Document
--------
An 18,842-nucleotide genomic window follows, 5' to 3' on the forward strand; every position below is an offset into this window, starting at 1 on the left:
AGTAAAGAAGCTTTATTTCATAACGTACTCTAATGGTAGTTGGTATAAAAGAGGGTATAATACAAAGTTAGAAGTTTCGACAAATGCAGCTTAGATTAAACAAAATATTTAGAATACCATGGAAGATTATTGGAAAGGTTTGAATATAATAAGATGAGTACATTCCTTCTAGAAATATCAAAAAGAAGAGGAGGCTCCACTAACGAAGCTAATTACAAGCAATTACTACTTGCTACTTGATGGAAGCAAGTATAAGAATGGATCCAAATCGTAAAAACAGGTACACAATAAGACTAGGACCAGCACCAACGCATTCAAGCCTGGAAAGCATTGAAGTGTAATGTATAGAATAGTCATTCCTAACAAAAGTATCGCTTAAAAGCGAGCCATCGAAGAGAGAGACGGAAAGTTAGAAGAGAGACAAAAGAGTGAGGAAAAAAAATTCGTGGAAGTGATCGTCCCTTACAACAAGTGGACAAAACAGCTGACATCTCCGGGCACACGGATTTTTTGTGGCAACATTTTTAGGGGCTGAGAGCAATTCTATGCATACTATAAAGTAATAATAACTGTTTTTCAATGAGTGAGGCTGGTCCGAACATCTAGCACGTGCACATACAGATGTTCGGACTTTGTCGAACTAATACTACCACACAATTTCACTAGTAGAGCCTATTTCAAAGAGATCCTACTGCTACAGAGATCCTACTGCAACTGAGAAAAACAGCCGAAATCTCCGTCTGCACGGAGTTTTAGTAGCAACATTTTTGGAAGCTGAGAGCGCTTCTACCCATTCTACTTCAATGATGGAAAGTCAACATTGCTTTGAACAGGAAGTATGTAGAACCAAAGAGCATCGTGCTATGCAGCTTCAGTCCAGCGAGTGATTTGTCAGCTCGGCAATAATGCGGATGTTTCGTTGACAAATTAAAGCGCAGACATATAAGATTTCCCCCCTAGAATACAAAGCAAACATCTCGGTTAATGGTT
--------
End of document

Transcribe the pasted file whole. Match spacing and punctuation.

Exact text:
An 18,842-nucleotide genomic window follows, 5' to 3' on the forward strand; every position below is an offset into this window, starting at 1 on the left:
AGTAAAGAAGCTTTATTTCATAACGTACTCTAATGGTAGTTGGTATAAAAGAGGGTATAATACAAAGTTAGAAGTTTCGACAAATGCAGCTTAGATTAAACAAAATATTTAGAATACCATGGAAGATTATTGGAAAGGTTTGAATATAATAAGATGAGTACATTCCTTCTAGAAATATCAAAAAGAAGAGGAGGCTCCACTAACGAAGCTAATTACAAGCAATTACTACTTGCTACTTGATGGAAGCAAGTATAAGAATGGATCCAAATCGTAAAAACAGGTACACAATAAGACTAGGACCAGCACCAACGCATTCAAGCCTGGAAAGCATTGAAGTGTAATGTATAGAATAGTCATTCCTAACAAAAGTATCGCTTAAAAGCGAGCCATCGAAGAGAGAGACGGAAAGTTAGAAGAGAGACAAAAGAGTGAGGAAAAAAAATTCGTGGAAGTGATCGTCCCTTACAACAAGTGGACAAAACAGCTGACATCTCCGGGCACACGGATTTTTTGTGGCAACATTTTTAGGGGCTGAGAGCAATTCTATGCATACTATAAAGTAATAATAACTGTTTTTCAATGAGTGAGGCTGGTCCGAACATCTAGCACGTGCACATACAGATGTTCGGACTTTGTCGAACTAATACTACCACACAATTTCACTAGTAGAGCCTATTTCAAAGAGATCCTACTGCTACAGAGATCCTACTGCAACTGAGAAAAACAGCCGAAATCTCCGTCTGCACGGAGTTTTAGTAGCAACATTTTTGGAAGCTGAGAGCGCTTCTACCCATTCTACTTCAATGATGGAAAGTCAACATTGCTTTGAACAGGAAGTATGTAGAACCAAAGAGCATCGTGCTATGCAGCTTCAGTCCAGCGAGTGATTTGTCAGCTCGGCAATAATGCGGATGTTTCGTTGACAAATTAAAGCGCAGACATATAAGATTTCCCCCCTAGAATACAAAGCAAACATCTCGGTTAATGGTT